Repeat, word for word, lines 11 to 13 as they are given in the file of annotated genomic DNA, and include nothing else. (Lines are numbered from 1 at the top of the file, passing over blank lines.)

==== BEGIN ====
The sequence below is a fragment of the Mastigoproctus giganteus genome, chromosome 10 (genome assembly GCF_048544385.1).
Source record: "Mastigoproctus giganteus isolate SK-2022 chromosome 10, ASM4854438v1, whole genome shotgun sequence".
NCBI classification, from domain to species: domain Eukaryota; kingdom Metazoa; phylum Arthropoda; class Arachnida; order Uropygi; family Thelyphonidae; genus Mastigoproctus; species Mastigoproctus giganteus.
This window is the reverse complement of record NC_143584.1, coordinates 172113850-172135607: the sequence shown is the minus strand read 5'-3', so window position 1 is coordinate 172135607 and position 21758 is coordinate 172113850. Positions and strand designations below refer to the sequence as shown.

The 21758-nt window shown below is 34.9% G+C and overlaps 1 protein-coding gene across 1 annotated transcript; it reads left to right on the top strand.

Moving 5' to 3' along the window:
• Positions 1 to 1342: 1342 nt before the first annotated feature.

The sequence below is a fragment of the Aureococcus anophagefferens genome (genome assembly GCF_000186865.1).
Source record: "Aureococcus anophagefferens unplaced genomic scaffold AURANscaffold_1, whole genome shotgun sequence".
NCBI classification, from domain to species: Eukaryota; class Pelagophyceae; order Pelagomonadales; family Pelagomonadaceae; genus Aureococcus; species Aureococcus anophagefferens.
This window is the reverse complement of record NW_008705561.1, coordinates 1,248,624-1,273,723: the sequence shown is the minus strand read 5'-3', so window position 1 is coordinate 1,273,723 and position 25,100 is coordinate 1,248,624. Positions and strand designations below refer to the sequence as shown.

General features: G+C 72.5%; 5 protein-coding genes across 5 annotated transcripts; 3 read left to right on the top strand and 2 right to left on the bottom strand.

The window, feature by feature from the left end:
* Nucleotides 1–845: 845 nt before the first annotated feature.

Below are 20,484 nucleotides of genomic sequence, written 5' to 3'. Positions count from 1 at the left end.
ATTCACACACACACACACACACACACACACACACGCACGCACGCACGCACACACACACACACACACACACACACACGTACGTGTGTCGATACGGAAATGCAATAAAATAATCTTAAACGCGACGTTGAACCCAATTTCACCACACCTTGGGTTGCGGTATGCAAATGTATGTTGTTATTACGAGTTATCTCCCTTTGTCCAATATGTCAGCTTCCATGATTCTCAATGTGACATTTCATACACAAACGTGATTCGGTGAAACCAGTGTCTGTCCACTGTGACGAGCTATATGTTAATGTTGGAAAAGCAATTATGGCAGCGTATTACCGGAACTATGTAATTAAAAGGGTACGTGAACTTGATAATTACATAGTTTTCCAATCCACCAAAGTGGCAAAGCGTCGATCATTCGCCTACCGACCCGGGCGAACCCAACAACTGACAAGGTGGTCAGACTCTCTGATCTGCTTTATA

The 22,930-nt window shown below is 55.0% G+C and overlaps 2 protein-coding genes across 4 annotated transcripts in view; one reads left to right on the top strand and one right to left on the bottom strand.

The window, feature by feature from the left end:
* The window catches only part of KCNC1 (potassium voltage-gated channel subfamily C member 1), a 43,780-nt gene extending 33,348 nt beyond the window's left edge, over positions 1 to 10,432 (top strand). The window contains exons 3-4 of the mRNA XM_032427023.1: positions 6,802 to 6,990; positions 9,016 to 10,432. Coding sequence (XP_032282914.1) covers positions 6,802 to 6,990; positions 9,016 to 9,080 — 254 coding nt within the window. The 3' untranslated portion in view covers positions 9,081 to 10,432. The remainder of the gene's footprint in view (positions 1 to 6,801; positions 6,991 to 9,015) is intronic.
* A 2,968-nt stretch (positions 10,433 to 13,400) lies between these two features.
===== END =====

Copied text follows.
This window is the reverse complement of record NW_008705561.1, coordinates 1,248,624-1,273,723: the sequence shown is the minus strand read 5'-3', so window position 1 is coordinate 1,273,723 and position 25,100 is coordinate 1,248,624. Positions and strand designations below refer to the sequence as shown.

General features: G+C 72.5%; 5 protein-coding genes across 5 annotated transcripts; 3 read left to right on the top strand and 2 right to left on the bottom strand.

The window, feature by feature from the left end: